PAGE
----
Treatment Strategy to Prevent Mood Disorders Following Traumatic Brain Injury

The recruitment status of this study is unknown because the information has not been verified recently.
Verified January 2012 by University of Iowa.
Recruitment status was  Recruiting
Information provided by (Responsible Party):
Ricardo Jorge, University of Iowa Identifier:
First received: June 20, 2008
Last updated: January 11, 2012
Last verified: January 2012

The purpose of this study is to examine the efficacy of sertraline to prevent the onset of mood and anxiety disorders during the first six months after traumatic brain injury.

Condition Intervention Phase
Traumatic Brain Injury
Drug: Placebo
Drug: Sertraline
Phase 2
Phase 3

Study Type: Interventional
Study Design: Allocation: Randomized
Endpoint Classification: Efficacy Study
Intervention Model: Parallel Assignment
Masking: Double Blind (Subject, Caregiver, Outcomes Assessor)
Primary Purpose: Prevention
Official Title: Treatment Strategy to Prevent Mood Disorders Following Traumatic Brain Injury

Resource links provided by NLM:

Further study details as provided by University of Iowa:

Primary Outcome Measures:
  • Time to onset of DSM-IV defined mood and anxiety disorders; Total Community Integration Questionnaire scores at baseline, 3, and 6 months; Executive function composite will measure cognitive impairment. [ Time Frame: 6 Months following traumatic brain injury ] [ Designated as safety issue: No ]

Secondary Outcome Measures:
  • Overt Aggression Scale-Modified total score will quantify the degree of aggressive behavior. [ Time Frame: 6 Months following traumatic brain injury ] [ Designated as safety issue: No ]
  • DSM-IV defined Personality change due to TBI (disinhibited, aggressive or combined types). [ Time Frame: 6 Months following traumatic brain injury ] [ Designated as safety issue: No ]
  • Iowa Gambling Test score will measure the quality of decision making. [ Time Frame: 6 Months following traumatic brain injury ] [ Designated as safety issue: No ]
  • Memory function composite will measure cognitive impairment. [ Time Frame: 6 Months following traumatic brain injury ] [ Designated as safety issue: No ]
  • Neuroimaging variables [ Time Frame: 6 Months following traumatic brain injury ] [ Designated as safety issue: No ]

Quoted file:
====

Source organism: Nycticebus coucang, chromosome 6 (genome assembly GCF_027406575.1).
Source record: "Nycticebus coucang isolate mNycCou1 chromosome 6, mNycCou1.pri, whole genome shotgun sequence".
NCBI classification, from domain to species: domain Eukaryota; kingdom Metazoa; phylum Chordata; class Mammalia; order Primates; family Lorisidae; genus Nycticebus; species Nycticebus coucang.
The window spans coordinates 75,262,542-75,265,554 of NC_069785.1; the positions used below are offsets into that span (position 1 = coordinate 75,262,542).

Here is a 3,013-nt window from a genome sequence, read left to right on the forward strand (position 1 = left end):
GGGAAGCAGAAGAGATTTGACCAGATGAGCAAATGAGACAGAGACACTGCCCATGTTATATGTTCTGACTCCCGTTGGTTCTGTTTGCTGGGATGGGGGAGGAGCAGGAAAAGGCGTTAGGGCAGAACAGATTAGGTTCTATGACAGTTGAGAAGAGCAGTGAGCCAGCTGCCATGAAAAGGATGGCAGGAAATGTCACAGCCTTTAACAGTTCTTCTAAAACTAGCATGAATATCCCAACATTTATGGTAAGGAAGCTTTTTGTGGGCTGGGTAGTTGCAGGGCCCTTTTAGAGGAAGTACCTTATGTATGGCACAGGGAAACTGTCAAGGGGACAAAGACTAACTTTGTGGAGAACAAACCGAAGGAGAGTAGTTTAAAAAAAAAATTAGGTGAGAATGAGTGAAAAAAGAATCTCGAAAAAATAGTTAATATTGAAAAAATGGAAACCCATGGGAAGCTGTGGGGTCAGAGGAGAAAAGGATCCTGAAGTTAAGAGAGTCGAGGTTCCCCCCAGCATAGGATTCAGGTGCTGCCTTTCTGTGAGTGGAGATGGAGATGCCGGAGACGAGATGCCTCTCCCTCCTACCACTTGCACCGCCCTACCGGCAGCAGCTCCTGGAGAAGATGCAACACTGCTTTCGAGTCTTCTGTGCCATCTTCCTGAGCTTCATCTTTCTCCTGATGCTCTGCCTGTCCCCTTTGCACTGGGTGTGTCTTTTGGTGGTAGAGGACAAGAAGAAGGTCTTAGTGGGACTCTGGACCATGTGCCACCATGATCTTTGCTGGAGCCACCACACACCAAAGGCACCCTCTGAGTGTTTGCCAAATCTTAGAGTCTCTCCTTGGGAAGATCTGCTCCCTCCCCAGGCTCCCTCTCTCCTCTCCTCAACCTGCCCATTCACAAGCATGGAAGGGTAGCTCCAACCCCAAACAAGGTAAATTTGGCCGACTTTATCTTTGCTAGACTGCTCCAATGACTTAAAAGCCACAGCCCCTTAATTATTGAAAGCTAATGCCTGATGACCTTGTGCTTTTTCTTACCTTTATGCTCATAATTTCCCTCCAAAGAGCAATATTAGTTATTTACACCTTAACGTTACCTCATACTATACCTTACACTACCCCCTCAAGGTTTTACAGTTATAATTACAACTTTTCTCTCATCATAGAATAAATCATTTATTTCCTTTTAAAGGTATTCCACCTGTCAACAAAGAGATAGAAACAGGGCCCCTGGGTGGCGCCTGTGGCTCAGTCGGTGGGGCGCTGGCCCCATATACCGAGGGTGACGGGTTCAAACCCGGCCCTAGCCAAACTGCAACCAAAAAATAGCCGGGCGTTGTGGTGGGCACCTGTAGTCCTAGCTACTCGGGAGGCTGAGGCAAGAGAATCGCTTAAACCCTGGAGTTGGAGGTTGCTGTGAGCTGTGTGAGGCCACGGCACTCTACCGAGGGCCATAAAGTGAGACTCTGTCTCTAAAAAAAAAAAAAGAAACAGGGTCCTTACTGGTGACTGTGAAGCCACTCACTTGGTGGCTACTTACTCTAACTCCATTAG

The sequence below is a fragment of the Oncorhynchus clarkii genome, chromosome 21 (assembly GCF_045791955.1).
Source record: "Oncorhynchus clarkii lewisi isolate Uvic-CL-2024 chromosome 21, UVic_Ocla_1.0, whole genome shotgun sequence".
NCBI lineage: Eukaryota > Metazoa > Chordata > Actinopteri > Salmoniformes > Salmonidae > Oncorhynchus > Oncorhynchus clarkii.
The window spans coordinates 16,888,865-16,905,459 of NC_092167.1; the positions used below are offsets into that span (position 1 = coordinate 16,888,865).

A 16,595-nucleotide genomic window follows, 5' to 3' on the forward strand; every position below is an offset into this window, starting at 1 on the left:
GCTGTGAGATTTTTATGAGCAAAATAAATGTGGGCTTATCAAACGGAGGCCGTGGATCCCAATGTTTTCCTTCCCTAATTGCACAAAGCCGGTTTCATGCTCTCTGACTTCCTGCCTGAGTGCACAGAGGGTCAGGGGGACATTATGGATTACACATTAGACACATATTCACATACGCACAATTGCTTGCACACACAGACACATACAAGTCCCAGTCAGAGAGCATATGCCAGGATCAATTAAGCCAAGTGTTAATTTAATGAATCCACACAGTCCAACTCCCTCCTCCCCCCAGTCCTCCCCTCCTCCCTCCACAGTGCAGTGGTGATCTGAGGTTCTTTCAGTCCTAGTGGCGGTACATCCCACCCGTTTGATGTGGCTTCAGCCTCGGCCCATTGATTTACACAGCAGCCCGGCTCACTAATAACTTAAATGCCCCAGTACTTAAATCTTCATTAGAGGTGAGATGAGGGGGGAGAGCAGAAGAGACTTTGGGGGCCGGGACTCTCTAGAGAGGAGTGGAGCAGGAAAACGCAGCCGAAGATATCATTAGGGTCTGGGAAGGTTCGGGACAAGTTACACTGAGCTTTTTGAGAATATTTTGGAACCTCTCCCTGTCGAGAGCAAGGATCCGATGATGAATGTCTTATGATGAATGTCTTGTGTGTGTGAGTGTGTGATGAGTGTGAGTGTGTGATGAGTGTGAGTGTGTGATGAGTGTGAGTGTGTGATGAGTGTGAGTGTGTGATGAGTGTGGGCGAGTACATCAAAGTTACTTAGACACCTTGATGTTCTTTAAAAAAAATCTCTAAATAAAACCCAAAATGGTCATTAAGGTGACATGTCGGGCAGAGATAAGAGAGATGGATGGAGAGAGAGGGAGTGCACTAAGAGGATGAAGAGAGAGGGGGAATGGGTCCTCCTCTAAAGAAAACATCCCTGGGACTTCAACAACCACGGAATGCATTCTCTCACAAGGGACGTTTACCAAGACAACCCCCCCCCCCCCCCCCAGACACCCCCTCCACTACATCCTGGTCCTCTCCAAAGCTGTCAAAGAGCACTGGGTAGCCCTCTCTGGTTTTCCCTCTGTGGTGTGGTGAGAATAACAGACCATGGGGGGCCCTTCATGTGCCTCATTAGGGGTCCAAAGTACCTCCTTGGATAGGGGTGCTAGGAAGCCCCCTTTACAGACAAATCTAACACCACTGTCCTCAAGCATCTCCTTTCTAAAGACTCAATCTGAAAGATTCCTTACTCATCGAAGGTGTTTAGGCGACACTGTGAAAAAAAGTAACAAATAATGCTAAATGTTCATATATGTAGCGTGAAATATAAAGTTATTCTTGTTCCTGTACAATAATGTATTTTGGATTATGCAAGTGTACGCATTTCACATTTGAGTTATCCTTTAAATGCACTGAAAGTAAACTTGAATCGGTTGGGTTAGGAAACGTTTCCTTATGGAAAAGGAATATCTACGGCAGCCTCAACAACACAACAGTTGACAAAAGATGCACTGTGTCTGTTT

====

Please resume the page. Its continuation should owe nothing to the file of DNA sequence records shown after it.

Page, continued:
• SFE scores will measure the degree of satisfaction with social functioning at one year follow-up. [ Time Frame: 6 Months following traumatic brain injury ] [ Designated as safety issue: No ]
  • Fractional anisotropy of frontal white matter will measure white matter integrity. [ Time Frame: 6 Months following traumatic brain injury ] [ Designated as safety issue: No ]

Estimated Enrollment: 104
Study Start Date: June 2008
Estimated Study Completion Date: April 2013
Estimated Primary Completion Date: January 2013 (Final data collection date for primary outcome measure)
Arms Assigned Interventions
Placebo Comparator: A
Placebo will be given in a double blind fashion via an equal number of tablets (identical to the sertraline tablets) administered once daily.
Drug: Placebo
an inactive substance
Experimental: B
Sertraline will be given in a double blind fashion via tablets administered once daily. Once stabilized in the targeted dosage (100 mg per day), sertraline serum levels will be monitored twice during the course of the intervention.
Drug: Sertraline
Sertraline and placebo will be given in a double blind fashion via an equal number of identical tablets administered once daily. Once stabilized in the targeted dosage (100 mg per day), sertraline serum levels will be monitored twice during the course of the intervention. Blood samples will be obtained randomly, one during the first and one during the second trimesters of the protocol.
Other Name: Zoloft

Detailed Description:

Traumatic brain injury (TBI) is a leading cause of death and disability among young adults. Mood disorders are the most frequent psychiatric complication of TBI, and have a large impact on family functioning, interpersonal relationships, and ability to return to work or school. Furthermore, a significant proportion of these disorders will progress to more chronic and treatment refractory forms. In spite of their clinical relevance, mood and anxiety disorders remain largely unrecognized and not adequately treated, contributing to greater disability and decreased participation in the aftermath of TBI.

The goals of this study are to learn more about how people recover from brain injury and to evaluate the effect of sertraline (also known as Zoloft) compared to placebo (an inactive substance) in preventing the occurrence of emotional and behavioral problems—such as depression, lack of motivation, anxiety, irritability or aggressive outbursts—following TBI.